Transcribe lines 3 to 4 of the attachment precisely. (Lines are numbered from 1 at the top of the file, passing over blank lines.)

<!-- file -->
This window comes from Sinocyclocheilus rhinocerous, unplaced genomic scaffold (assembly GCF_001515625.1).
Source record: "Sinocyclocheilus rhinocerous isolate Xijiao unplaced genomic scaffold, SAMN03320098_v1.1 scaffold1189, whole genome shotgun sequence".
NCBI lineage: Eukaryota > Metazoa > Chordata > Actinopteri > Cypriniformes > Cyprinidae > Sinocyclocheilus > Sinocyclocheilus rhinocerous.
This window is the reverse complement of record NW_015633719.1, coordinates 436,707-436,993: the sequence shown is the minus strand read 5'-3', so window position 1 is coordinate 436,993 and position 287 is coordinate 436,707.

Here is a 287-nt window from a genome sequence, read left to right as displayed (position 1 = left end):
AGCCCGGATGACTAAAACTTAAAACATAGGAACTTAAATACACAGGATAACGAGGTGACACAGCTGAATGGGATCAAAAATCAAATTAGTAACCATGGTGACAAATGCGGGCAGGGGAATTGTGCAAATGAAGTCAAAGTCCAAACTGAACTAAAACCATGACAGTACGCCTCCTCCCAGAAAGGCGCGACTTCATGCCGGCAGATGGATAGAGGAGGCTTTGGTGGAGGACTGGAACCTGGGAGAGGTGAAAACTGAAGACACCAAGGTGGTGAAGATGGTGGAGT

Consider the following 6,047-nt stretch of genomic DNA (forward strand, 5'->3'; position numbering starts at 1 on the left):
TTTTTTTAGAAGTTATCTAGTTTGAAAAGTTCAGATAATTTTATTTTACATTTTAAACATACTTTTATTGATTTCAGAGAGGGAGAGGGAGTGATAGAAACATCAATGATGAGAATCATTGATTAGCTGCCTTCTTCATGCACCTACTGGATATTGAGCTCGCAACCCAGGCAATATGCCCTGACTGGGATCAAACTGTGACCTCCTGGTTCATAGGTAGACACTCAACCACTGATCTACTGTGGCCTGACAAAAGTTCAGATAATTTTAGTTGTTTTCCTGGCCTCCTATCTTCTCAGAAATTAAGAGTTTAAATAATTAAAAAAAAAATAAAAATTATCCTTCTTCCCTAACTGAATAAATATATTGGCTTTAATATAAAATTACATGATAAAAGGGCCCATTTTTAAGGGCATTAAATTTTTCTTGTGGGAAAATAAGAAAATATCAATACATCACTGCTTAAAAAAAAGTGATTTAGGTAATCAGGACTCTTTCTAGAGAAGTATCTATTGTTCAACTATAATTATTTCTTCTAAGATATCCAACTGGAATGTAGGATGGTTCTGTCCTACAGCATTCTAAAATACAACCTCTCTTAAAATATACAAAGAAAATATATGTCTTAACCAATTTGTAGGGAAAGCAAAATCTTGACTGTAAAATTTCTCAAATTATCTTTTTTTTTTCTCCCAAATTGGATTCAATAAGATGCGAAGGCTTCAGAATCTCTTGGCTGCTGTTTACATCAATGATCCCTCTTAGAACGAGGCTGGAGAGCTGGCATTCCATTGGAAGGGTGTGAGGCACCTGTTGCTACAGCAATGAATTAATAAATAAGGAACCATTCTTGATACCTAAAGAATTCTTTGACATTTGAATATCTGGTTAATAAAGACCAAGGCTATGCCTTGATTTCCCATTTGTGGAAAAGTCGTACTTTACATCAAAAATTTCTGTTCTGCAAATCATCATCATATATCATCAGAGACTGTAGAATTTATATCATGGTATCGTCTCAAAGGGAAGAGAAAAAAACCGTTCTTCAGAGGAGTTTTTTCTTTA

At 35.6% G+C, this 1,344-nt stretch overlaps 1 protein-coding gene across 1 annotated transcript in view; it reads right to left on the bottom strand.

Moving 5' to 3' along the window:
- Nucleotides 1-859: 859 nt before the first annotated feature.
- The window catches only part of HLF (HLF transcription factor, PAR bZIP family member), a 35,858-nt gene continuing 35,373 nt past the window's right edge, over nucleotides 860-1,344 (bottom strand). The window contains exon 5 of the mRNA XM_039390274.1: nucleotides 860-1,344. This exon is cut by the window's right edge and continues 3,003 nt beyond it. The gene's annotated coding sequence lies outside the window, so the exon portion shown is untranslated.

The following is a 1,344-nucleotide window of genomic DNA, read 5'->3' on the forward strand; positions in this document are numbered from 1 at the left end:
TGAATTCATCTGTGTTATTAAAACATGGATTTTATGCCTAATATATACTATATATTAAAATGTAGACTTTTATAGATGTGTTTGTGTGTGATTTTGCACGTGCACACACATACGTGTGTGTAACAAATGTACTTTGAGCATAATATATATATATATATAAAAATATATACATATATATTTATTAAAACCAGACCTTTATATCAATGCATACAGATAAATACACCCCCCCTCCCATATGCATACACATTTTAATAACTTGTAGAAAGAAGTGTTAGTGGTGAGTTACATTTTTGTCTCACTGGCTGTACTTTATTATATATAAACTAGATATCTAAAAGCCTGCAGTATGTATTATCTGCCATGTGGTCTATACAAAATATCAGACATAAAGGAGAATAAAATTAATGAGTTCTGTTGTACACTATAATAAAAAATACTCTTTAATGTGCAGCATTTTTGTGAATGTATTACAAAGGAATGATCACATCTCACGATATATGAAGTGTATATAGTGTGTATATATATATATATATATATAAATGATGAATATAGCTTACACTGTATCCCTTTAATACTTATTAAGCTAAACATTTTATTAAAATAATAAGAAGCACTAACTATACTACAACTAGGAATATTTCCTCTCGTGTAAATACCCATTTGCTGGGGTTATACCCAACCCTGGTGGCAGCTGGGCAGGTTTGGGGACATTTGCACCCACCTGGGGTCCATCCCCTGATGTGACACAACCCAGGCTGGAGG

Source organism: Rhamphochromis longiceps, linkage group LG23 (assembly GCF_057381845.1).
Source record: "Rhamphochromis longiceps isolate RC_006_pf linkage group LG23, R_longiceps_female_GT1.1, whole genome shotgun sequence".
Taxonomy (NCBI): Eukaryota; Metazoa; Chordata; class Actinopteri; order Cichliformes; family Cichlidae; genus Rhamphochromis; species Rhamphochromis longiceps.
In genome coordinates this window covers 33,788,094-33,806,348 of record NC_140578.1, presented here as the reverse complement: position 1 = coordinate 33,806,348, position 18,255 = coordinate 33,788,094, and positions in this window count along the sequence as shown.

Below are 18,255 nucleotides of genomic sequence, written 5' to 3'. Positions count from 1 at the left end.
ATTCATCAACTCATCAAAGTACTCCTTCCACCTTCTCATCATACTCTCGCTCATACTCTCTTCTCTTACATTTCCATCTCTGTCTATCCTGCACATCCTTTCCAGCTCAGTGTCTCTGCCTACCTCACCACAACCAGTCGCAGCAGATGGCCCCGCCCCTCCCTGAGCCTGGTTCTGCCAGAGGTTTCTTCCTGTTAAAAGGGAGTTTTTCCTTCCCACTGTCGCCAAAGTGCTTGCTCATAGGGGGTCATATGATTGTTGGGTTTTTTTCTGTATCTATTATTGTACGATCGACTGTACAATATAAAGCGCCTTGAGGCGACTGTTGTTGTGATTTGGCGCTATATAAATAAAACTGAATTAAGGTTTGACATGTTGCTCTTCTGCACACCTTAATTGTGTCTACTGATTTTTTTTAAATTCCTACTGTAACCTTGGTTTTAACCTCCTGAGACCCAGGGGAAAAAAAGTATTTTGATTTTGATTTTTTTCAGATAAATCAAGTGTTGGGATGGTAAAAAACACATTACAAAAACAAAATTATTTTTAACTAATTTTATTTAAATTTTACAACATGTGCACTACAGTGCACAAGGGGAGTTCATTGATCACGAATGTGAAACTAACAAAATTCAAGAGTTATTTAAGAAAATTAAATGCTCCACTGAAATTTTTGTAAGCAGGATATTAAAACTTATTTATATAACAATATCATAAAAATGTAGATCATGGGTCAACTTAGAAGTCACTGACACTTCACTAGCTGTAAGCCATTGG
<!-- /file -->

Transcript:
NCBI lineage: Eukaryota > Metazoa > Chordata > Actinopteri > Cypriniformes > Cyprinidae > Sinocyclocheilus > Sinocyclocheilus rhinocerous.
This window is the reverse complement of record NW_015633719.1, coordinates 436,707-436,993: the sequence shown is the minus strand read 5'-3', so window position 1 is coordinate 436,993 and position 287 is coordinate 436,707.